### Development of the integral genomic signature approach based on a genomic dataset of drug sensitivity

To develop the iGenSig modeling, we utilized the drug sensitivity measurements of chemical perturbations, gene expression profiling data, and exome sequencing data for 989 cancer cell lines released by Genomic Datasets of Drug Sensitivity6 (GDSC, Supplementary Table 1). For the drug response measurements, we used high Act Area, the area above the fitted dose-response curve (or 1-AUC), to define a sensitive drug response, and high AUC, the area under the dose curve, to define a resistant response. According to the literature, the AUC and Act Area are much better quantifiers of drug responses than IC507. To uniform multi-OMIC features, we formulated a Genomic-feature Matrix Transposed (GMT) format for compiling binary multi-OMIC features, similar to that used for compiling gene concepts8,9. Using this format, we analyzed the expression profiling data and exome sequencing data from GDSC and compiled an integrated dataset combining the genomic features including upregulated genes, downregulated genes, mutated genes, and mutation hotspots. To increase the cross-dataset applicability of the iGenSig models, we intentionally introduced de novo feature redundancy by generating twelve overlapping levels of differentially expressed gene lists (Fig. 1a). We then selected significant genomic correlates using a weighted Kolmogorov–Smirnov (K-S) test that ranks the enrichment of each genomic feature in the cell line panel sorted decreasingly by Act Area or AUC, similar to that implemented by Gene Set Enrichment Analysis (GSEA)10. Next, we leveraged the TCGA Pan-Cancer RNAseq and exome dataset for 9532 tumors to quantify the co-occurrence between genomic features associated with each cell line based on similarity measures, which were then used to calculate a redundancy penalty score for each genomic feature. This provides unbiased information about the feature redundancy based on unlabeled extra-large patient cohorts.

To prevent the bias from overfitting, we used a random collection of 80% GDSC cell lines as a train set and the rest 20% as an internal test set for assessing the performance of the model. A total of five train/test sets are generated for modeling through random permutations. We then performed iGenSig modeling for 364 drugs that elicit a negatively skewed drug response distribution in cancer cell lines indicating the narrow effect of outstanding responses and have at least 20 sensitive cell line subjects indicating the availability of outstanding responders. To benchmark the performance of the models, we discretized the cell lines into drug-sensitive and non-sensitive groups based on a waterfall method established in a previous study11, and calculated the Area Under ROC Curve (AUROC) for each drug. As a result, 196 drugs showed an AUROC > 0.75 on the testing sets (54%), and 20 drugs showed a ROCAUC >0.85 (Fig. 2a and Supplementary Data 1). Many of the top-performing drugs are FDA-approved chemotherapy or targeted therapy agents for cancer treatment, such as Lapatinib, Vincristine, Venetoclax, Epirubicin, Niraparib, and Afatinib. The top-performing drug models include targeted therapies against well-known cancer targets such as ERBBs, HDAC, BCL2, JAKs, PARP, ERK, CDKs, etc., and Lapatinib, Vincristine, and CAY10603 presented the best performing models with an average AUROC more than 0.9. The predictive powers of the iGenSig models appear to obviously correlate with the number of available genomic correlates for each drug (Spearman R = 0.60, Fig. 2b), suggesting that the iGenSig models rely on the available genomic information that can predict drug responses. The iGenSig scores negatively correlate with the AUC drug measurements in cell lines with a similar trend in both training and testing sets as exemplified by the Lapatinib model (Fig. 2c), suggesting that iGenSig modeling do not overfit toward the training set. Next, we clustered the drug's target kinase signaling based on their iGenSig scores in GDSC cell lines, which resulted in distinctive clustering of the drugs targeting the same or similar kinases (Fig. 2d). Interestingly, the Pan-cancer cell lines form five distinctive sensitivity clusters toward the drugs targeting the five kinase pathways. Outstanding response predictions for BRAF/MEK inhibitors are preferentially enriched in melanoma cell lines, while other drugs such as EGFR inhibitors exhibit cancer-type agnostic iGenSig scores, consistent with the tumor-type related clinical activities of these drugs.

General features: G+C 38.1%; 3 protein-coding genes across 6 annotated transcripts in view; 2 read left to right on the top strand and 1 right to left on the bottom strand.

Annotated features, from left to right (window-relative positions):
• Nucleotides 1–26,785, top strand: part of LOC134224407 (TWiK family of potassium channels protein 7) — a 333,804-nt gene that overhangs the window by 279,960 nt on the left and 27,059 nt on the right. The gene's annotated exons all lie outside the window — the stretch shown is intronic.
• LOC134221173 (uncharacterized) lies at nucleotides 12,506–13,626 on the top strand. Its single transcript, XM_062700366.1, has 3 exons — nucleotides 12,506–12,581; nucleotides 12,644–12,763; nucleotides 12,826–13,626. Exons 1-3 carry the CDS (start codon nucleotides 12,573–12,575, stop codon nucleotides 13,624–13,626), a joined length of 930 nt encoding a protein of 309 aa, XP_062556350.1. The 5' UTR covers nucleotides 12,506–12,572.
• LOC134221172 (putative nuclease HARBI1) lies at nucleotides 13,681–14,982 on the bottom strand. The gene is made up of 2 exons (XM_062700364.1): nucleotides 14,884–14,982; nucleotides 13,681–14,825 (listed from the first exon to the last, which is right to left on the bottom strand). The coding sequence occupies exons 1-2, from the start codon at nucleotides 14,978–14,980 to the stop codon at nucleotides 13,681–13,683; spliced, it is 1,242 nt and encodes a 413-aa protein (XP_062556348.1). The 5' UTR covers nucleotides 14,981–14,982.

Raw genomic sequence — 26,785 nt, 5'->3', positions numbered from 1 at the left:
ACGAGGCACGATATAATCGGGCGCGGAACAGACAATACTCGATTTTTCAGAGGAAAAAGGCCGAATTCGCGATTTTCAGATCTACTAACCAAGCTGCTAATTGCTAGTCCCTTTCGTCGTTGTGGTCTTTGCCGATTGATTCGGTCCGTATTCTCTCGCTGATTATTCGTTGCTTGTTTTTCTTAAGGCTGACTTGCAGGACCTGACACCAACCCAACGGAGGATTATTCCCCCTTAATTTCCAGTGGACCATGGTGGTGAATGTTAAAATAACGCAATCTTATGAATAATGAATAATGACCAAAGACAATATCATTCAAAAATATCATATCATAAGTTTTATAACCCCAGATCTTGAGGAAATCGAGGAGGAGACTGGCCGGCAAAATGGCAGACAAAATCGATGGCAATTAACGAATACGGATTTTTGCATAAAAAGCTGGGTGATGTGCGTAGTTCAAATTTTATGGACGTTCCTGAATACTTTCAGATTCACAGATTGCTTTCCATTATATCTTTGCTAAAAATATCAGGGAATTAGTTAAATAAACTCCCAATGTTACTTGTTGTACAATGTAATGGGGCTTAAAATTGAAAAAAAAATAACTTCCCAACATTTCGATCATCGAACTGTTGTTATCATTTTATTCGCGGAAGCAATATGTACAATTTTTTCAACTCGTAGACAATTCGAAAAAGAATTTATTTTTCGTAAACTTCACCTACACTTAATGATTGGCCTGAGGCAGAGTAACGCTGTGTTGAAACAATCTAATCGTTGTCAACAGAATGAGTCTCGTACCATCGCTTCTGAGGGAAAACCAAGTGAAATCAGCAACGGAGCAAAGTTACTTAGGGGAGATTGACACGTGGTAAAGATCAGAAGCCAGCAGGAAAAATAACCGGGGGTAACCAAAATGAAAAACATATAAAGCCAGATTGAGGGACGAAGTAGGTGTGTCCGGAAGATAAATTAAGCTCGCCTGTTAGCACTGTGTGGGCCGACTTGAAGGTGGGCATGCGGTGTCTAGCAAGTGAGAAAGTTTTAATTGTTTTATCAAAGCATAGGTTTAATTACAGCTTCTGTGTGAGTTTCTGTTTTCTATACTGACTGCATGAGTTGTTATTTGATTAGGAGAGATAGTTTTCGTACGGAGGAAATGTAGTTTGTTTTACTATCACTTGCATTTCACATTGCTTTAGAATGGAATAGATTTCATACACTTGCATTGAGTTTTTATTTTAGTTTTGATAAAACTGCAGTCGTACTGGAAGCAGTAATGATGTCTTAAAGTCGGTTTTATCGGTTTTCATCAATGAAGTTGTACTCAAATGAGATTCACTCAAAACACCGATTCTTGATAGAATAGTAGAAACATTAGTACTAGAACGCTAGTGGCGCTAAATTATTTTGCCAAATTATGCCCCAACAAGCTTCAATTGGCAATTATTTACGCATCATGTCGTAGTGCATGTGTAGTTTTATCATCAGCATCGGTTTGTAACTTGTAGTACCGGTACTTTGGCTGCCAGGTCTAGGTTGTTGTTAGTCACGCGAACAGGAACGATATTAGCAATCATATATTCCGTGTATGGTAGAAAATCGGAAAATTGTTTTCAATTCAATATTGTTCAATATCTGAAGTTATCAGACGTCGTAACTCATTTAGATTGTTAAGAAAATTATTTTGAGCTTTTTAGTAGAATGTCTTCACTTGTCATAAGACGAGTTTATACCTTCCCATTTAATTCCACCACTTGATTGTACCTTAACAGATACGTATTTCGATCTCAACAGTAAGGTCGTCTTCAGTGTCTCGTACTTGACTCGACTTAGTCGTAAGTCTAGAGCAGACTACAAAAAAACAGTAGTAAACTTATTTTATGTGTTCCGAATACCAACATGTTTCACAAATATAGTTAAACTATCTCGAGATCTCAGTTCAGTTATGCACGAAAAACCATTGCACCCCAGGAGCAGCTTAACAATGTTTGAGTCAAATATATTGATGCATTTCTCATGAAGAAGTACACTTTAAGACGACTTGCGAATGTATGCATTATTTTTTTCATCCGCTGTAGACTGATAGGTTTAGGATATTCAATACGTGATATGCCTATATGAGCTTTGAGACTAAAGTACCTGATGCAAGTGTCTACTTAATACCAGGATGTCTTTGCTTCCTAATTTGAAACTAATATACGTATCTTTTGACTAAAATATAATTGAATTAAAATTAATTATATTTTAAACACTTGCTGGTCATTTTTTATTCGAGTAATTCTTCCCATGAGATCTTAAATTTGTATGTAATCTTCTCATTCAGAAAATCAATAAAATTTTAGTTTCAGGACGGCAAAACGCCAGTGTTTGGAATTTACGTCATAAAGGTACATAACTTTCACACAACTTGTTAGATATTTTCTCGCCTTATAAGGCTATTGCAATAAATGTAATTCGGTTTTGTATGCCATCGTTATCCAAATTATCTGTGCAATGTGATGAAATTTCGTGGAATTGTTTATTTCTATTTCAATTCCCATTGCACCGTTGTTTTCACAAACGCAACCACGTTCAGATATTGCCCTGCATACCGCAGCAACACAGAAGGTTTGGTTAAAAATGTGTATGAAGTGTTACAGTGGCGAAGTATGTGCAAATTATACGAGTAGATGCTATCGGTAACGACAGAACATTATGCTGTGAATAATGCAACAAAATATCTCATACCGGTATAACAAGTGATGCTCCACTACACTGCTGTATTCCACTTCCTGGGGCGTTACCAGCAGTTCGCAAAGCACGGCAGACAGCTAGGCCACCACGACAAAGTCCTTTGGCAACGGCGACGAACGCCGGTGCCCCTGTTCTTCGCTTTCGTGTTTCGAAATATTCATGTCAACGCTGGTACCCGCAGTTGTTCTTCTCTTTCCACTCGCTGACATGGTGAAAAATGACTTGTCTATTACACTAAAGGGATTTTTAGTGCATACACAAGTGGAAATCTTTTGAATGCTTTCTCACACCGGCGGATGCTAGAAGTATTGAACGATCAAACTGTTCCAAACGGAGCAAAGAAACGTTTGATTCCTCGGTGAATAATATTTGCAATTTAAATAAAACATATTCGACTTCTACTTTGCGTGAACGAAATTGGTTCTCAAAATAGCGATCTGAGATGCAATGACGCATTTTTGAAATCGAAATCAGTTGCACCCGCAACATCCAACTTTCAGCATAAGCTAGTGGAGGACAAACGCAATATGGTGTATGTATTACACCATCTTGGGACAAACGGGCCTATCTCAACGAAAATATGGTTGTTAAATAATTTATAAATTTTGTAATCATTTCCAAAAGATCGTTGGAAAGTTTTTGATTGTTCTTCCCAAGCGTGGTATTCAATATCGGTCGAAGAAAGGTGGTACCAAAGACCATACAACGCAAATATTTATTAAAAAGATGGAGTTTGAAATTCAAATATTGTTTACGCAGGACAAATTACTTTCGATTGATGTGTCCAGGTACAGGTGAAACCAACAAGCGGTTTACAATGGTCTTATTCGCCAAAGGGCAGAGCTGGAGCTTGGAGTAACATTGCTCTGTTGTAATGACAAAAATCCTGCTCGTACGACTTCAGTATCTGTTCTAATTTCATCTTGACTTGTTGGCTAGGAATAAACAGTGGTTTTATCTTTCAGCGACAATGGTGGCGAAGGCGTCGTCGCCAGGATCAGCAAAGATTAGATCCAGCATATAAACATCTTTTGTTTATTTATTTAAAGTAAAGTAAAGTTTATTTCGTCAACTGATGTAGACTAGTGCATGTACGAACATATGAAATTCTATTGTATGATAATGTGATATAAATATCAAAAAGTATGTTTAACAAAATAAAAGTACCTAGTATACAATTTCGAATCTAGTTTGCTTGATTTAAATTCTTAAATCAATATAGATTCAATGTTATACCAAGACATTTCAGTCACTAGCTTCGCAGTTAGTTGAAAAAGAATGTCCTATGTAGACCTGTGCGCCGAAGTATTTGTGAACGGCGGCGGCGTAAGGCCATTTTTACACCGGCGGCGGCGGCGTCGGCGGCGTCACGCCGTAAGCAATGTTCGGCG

### iGenSig models show no performance loss on the independent validation dataset for drug sensitivity

To assess the cross-dataset performance of our iGenSig models, we analyzed the RNAseq and exome sequencing data from the Cancer Cell Line Encyclopedia (CCLE)11. In total there are 14 drugs measured by both CCLE and GDSC datasets. Our result showed that the predictive performance of iGenSig models on the CCLE dataset appears to correlate with their performance on the testing sets of the GDSC dataset (Pearson R = 0.58, Fig. 3a). Using GDSC as a training set and CCLE as a validation set, the models for four drugs achieved AUROC of more than 0.8. These include Irinotecan, Nilotinib, Lapatinib, and Erlotinib, for which the AUROC for prediction are 0.902, 0.873, 0.857, and 0.812 respectively (Fig. 3b). Plotting the significant genomic features for Erlotinib in the two datasets revealed a consistent integral genomic signature correlating with drug-sensitive or resistant responses (Fig. 3c), as opposed to the modest consistency of the drug sensitivity measurements12. This is in line with the previous report about the greater agreement of prediction models than raw sensitivity values13, which could be attributed to the number of cell lines screened by both GDSC and CCLE for which insufficient sensitive cell lines were screened in both projects14, or due to the difference in cellular states under different cell culture conditions. It is interesting to note that the predictive performance of iGenSig models resulting from the permutated training sets on the CCLE validation dataset showed much lower deviations compared to that on the GDSC testing dataset (Fig. 3a). This may be attributed to the much smaller number of sensitive subjects in the GDSC testing datasets compared to the CCLE validation dataset.